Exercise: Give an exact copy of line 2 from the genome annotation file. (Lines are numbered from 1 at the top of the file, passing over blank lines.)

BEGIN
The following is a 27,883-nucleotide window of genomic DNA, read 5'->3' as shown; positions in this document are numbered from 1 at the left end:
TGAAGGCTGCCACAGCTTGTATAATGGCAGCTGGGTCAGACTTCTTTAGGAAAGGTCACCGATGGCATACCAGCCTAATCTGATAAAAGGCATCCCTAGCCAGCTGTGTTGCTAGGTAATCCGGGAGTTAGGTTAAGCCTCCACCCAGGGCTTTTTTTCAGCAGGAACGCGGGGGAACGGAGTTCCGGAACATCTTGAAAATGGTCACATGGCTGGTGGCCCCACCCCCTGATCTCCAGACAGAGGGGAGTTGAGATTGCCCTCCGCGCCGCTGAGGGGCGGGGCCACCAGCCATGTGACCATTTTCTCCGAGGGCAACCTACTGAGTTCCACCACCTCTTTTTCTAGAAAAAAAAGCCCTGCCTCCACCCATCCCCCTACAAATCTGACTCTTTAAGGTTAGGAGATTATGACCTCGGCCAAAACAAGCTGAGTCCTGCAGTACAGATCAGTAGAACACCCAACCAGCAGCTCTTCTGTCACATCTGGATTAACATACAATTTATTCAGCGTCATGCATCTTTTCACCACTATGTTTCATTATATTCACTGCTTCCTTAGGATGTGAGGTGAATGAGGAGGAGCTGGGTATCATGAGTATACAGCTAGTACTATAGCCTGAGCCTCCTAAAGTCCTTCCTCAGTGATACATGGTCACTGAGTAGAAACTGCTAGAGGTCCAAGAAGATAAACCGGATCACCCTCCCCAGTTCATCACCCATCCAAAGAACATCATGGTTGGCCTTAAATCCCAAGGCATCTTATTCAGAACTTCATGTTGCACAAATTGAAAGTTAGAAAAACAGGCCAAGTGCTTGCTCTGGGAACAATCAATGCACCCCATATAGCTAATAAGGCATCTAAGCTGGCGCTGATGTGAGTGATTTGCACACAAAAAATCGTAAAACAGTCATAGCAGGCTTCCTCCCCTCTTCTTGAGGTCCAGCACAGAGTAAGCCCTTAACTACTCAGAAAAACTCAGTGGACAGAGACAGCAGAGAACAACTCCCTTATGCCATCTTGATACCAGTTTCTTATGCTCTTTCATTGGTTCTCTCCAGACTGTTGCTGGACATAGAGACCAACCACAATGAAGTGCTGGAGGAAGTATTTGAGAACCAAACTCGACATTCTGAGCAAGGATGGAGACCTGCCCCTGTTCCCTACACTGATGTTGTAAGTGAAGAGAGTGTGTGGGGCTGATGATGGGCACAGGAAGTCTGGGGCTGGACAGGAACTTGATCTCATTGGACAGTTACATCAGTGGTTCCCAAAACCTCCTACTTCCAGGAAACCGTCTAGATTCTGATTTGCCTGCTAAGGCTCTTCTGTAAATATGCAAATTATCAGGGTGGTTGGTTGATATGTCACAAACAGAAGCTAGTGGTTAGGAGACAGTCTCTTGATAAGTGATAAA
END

TGAAGGCTGCCACAGCTTGTATAATGGCAGCTGGGTCAGACTTCTTTAGGAAAGGTCACCGATGGCATACCAGCCTAATCTGATAAAAGGCATCCCTAGCCAGCTGTGTTGCTAGGTAATCCGGGAGTTAGGTTAAGCCTCCACCCAGGGCTTTTTTTCAGCAGGAACGCGGGGGAACGGAGTTCCGGAACATCTTGAAAATGGTCACATGGCTGGTGGCCCCACCCCCTGATCTCCAGACAGAGGGGAGTTGAGATTGCCCTCCGCGCCGCTGAGGGGCGGGGCCACCAGCCATGTGACCATTTTCTCCGAGGGCAACCTACTGAGTTCCACCACCTCTTTTTCTAGAAAAAAAAGCCCTGCCTCCACCCATCCCCCTACAAATCTGACTCTTTAAGGTTAGGAGATTATGACCTCGGCCAAAACAAGCTGAGTCCTGCAGTACAGATCAGTAGAACACCCAACCAGCAGCTCTTCTGTCACATCTGGATTAACATACAATTTATTCAGCGTCATGCATCTTTTCACCACTATGTTTCATTATATTCACTGCTTCCTTAGGATGTGAGGTGAATGAGGAGGAGCTGGGTATCATGAGTATACAGCTAGTACTATAGCCTGAGCCTCCTAAAGTCCTTCCTCAGTGATACATGGTCACTGAGTAGAAACTGCTAGAGGTCCAAGAAGATAAACCGGATCACCCTCCCCAGTTCATCACCCATCCAAAGAACATCATGGTTGGCCTTAAATCCCAAGGCATCTTATTCAGAACTTCATGTTGCACAAATTGAAAGTTAGAAAAACAGGCCAAGTGCTTGCTCTGGGAACAATCAATGCACCCCATATAGCTAATAAGGCATCTAAGCTGGCGCTGATGTGAGTGATTTGCACACAAAAAATCGTAAAACAGTCATAGCAGGCTTCCTCCCCTCTTCTTGAGGTCCAGCACAGAGTAAGCCCTTAACTACTCAGAAAAACTCAGTGGACAGAGACAGCAGAGAACAACTCCCTTATGCCATCTTGATACCAGTTTCTTATGCTCTTTCATTGGTTCTCTCCAGACTGTTGCTGGACATAGAGACCAACCACAATGAAGTGCTGGAGGAAGTATTTGAGAACCAAACTCGACATTCTGAGCAAGGATGGAGACCTGCCCCTGTTCCCTACACTGATGTTGTAAGTGAAGAGAGTGTGTGGGGCTGATGATGGGCACAGGAAGTCTGGGGCTGGACAGGAACTTGATCTCATTGGACAGTTACATCAGTGGTTCCCAAAACCTCCTACTTCCAGGAAACCGTCTAGATTCTGATTTGCCTGCTAAGGCTCTTCTGTAAATATGCAAATTATCAGGGTGGTTGGTTGATATGTCACAAACAGAAGCTAGTGGTTAGGAGACAGTCTCTTGATAAGTGATAAA